The Wall Street Journal reports today that the head of the Federal Housing Administration, David H. Stevens, will become CEO of the Mortgage Bankers Association.

Meantime, the Los Angeles Times reports that former Federal Communications Commission chairman Michael “Son of Colin” Powell will become CEO of the National Cable and Telecommunications Association.

Powell at least waited a few years. Stevens is going directly from the FHA to the MBA, which is surely one of the FHA’s most powerful lobbyists.

The MBA, recall, is the bank lobbying group that condemned underwater homeowners for considering strategic defaults while at the same time strategically defaulting on its D.C. headquarters or at least selling it short—the group wouldn’t say. Watch this Daily Show segment on that:

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Mortgage Bankers Association Strategic Default
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How is the Obama administration, which carped about the revolving door before it came to power, playing this move?

“We think it’s important to ensure that there’s not even an appearance of conflict of interest,” said a spokesman for the Department of Housing and Urban Development.

Right. Sorry, but there’s no way around this gigantic conflict of interest and spin like that just makes it look worse.

Look, a lobby isn’t going to give an agency head a cush job if he’s been tough as nails with on them. And the real problem is that it’s hard to imagine that the future job prospects aren’t at least back of mind for the type of government official who will take such a job.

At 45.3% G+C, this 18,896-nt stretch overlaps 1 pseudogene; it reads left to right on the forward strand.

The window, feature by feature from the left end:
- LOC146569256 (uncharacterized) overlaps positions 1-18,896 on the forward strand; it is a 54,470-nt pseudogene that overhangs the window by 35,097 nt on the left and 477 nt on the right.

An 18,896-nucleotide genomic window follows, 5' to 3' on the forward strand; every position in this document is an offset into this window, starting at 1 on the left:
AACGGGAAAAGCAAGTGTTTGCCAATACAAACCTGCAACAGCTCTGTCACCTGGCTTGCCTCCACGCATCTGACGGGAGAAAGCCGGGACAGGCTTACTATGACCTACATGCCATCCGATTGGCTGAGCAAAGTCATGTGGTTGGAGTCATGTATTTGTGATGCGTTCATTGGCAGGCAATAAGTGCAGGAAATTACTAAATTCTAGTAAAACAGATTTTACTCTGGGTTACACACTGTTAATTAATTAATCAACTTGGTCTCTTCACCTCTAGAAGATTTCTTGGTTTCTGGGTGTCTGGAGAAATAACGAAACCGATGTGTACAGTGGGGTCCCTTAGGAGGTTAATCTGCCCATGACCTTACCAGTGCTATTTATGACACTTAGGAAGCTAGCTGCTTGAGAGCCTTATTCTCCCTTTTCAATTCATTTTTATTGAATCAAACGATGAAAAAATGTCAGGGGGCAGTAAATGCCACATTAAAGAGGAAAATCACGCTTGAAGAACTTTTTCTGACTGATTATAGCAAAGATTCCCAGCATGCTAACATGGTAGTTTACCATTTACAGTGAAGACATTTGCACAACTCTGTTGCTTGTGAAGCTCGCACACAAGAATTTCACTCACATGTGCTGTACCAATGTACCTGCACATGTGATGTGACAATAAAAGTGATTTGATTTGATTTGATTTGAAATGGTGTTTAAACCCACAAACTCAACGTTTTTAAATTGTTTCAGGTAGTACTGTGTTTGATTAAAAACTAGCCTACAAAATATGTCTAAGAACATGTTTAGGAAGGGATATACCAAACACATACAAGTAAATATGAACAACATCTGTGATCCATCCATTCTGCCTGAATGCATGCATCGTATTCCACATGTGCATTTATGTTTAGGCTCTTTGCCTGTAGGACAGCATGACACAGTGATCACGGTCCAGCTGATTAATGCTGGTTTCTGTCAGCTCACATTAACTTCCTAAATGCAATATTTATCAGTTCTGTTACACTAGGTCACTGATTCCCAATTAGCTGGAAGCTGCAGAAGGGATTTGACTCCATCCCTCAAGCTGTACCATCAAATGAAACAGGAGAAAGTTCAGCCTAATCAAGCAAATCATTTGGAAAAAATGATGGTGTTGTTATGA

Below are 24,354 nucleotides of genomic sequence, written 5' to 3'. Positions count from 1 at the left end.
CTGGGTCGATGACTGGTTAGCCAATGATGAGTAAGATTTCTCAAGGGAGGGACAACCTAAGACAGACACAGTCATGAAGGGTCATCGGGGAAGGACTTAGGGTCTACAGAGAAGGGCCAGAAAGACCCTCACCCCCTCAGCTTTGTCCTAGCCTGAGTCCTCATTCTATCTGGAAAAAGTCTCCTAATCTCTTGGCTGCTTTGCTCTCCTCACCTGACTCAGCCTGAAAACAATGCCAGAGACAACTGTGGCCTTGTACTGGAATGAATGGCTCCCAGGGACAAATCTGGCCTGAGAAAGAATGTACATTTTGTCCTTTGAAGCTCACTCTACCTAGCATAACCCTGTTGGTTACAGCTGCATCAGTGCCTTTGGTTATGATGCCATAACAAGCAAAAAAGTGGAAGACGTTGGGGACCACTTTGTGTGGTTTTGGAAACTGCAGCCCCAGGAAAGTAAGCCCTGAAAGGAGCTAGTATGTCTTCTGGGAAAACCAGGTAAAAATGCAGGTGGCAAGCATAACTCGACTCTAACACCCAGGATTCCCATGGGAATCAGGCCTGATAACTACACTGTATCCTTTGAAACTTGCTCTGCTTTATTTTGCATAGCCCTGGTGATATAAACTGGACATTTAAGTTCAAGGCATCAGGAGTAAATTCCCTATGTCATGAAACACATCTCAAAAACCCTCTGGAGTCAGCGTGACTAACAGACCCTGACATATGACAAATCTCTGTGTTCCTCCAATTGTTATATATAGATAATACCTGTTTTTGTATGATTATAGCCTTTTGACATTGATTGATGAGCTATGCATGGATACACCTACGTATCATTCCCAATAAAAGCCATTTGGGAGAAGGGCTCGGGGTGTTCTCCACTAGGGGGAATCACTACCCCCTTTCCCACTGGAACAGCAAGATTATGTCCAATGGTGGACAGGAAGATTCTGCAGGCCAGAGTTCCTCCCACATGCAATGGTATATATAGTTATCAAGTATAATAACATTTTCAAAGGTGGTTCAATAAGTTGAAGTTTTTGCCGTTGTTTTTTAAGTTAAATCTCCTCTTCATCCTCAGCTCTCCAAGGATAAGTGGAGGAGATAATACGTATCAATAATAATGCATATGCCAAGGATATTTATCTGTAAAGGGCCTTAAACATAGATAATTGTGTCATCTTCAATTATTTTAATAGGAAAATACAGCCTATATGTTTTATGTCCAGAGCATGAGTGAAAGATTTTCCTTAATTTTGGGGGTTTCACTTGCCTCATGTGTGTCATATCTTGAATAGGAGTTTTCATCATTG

Free Press gets at that in a statement on Powell’s new gig:

“If you wonder why common sense, public interest policies never see the light of day in Washington, look no further than the furiously spinning revolving door between industry and the FCC,” said Craig Aaron, managing director of Free Press, in a statement. “Former chairman Michael Powell is the natural choice to lead the nation’s most powerful cable lobby, having looked out for the interests of companies like Comcast and Time Warner during his tenure at the commission and having already served as a figurehead for the industry front group Broadband for America.”

And round and round we go.

UPDATE: Ah, and how could I forget newly former Democratic Senator Evan Bayh, now a lobbyist with a private-equity sinecure, who also works for Rupert Murdoch and Roger Ailes.


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Ryan Chittum is a former Wall Street Journal reporter, and deputy editor of The Audit, CJR's business section. If you see notable business journalism, give him a heads-up at rc2538@columbia.edu. Follow him on Twitter at @ryanchittum.